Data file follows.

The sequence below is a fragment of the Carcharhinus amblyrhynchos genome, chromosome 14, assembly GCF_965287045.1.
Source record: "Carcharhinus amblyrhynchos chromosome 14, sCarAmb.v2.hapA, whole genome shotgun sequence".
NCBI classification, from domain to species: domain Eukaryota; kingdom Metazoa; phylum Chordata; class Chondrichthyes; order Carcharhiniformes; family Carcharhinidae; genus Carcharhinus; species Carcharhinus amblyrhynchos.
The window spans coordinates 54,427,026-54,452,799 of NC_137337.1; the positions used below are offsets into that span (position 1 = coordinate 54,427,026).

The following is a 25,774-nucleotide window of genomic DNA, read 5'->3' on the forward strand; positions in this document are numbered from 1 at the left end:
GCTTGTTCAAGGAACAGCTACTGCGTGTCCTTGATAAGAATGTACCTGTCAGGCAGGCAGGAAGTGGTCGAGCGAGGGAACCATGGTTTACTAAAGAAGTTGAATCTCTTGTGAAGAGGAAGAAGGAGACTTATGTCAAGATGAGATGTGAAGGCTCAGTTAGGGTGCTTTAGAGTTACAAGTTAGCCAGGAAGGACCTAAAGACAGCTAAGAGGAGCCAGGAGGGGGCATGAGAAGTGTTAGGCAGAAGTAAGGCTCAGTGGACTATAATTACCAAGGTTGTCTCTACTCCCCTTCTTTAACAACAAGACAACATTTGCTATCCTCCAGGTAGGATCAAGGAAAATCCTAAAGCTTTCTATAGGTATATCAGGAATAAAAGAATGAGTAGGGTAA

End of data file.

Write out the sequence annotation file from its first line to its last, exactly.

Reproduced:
The sequence below is a fragment of the Carcharhinus amblyrhynchos genome, chromosome 14, assembly GCF_965287045.1.
Source record: "Carcharhinus amblyrhynchos chromosome 14, sCarAmb.v2.hapA, whole genome shotgun sequence".
NCBI classification, from domain to species: domain Eukaryota; kingdom Metazoa; phylum Chordata; class Chondrichthyes; order Carcharhiniformes; family Carcharhinidae; genus Carcharhinus; species Carcharhinus amblyrhynchos.
The window spans coordinates 54,427,026-54,452,799 of NC_137337.1; the positions used below are offsets into that span (position 1 = coordinate 54,427,026).

The following is a 25,774-nucleotide window of genomic DNA, read 5'->3' on the forward strand; positions in this document are numbered from 1 at the left end:
GCTTGTTCAAGGAACAGCTACTGCGTGTCCTTGATAAGAATGTACCTGTCAGGCAGGCAGGAAGTGGTCGAGCGAGGGAACCATGGTTTACTAAAGAAGTTGAATCTCTTGTGAAGAGGAAGAAGGAGACTTATGTCAAGATGAGATGTGAAGGCTCAGTTAGGGTGCTTTAGAGTTACAAGTTAGCCAGGAAGGACCTAAAGACAGCTAAGAGGAGCCAGGAGGGGGCATGAGAAGTGTTAGGCAGAAGTAAGGCTCAGTGGACTATAATTACCAAGGTTGTCTCTACTCCCCTTCTTTAACAACAAGACAACATTTGCTATCCTCCAGGTAGGATCAAGGAAAATCCTAAAGCTTTCTATAGGTATATCAGGAATAAAAGAATGAGTAGGGTAA